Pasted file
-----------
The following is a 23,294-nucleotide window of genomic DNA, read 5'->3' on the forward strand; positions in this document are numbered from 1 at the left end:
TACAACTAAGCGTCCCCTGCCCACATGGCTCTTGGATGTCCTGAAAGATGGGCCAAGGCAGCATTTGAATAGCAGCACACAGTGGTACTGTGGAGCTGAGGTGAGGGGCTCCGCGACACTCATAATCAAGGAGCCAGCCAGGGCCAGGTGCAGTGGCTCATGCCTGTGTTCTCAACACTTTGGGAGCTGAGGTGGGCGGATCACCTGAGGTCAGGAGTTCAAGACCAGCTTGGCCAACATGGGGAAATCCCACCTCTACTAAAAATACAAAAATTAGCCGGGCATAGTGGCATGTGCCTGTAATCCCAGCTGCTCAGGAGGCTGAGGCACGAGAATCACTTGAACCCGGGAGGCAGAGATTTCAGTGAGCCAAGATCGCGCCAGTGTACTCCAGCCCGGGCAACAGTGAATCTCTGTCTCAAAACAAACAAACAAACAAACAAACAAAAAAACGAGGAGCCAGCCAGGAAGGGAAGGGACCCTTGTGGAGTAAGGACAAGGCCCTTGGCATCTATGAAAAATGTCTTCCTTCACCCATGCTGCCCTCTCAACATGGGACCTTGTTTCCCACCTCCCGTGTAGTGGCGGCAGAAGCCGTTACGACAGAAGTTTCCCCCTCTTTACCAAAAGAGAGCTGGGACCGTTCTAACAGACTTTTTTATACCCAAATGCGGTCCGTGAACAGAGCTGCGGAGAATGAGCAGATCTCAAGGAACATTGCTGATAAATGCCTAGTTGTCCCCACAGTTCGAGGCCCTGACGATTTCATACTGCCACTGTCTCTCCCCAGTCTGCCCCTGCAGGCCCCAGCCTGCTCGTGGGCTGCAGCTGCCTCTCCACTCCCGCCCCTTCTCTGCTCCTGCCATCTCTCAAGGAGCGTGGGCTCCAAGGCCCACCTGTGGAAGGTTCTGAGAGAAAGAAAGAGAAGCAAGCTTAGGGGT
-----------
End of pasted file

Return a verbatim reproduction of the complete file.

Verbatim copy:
The following is a 23,294-nucleotide window of genomic DNA, read 5'->3' on the forward strand; positions in this document are numbered from 1 at the left end:
TACAACTAAGCGTCCCCTGCCCACATGGCTCTTGGATGTCCTGAAAGATGGGCCAAGGCAGCATTTGAATAGCAGCACACAGTGGTACTGTGGAGCTGAGGTGAGGGGCTCCGCGACACTCATAATCAAGGAGCCAGCCAGGGCCAGGTGCAGTGGCTCATGCCTGTGTTCTCAACACTTTGGGAGCTGAGGTGGGCGGATCACCTGAGGTCAGGAGTTCAAGACCAGCTTGGCCAACATGGGGAAATCCCACCTCTACTAAAAATACAAAAATTAGCCGGGCATAGTGGCATGTGCCTGTAATCCCAGCTGCTCAGGAGGCTGAGGCACGAGAATCACTTGAACCCGGGAGGCAGAGATTTCAGTGAGCCAAGATCGCGCCAGTGTACTCCAGCCCGGGCAACAGTGAATCTCTGTCTCAAAACAAACAAACAAACAAACAAACAAAAAAACGAGGAGCCAGCCAGGAAGGGAAGGGACCCTTGTGGAGTAAGGACAAGGCCCTTGGCATCTATGAAAAATGTCTTCCTTCACCCATGCTGCCCTCTCAACATGGGACCTTGTTTCCCACCTCCCGTGTAGTGGCGGCAGAAGCCGTTACGACAGAAGTTTCCCCCTCTTTACCAAAAGAGAGCTGGGACCGTTCTAACAGACTTTTTTATACCCAAATGCGGTCCGTGAACAGAGCTGCGGAGAATGAGCAGATCTCAAGGAACATTGCTGATAAATGCCTAGTTGTCCCCACAGTTCGAGGCCCTGACGATTTCATACTGCCACTGTCTCTCCCCAGTCTGCCCCTGCAGGCCCCAGCCTGCTCGTGGGCTGCAGCTGCCTCTCCACTCCCGCCCCTTCTCTGCTCCTGCCATCTCTCAAGGAGCGTGGGCTCCAAGGCCCACCTGTGGAAGGTTCTGAGAGAAAGAAAGAGAAGCAAGCTTAGGGGT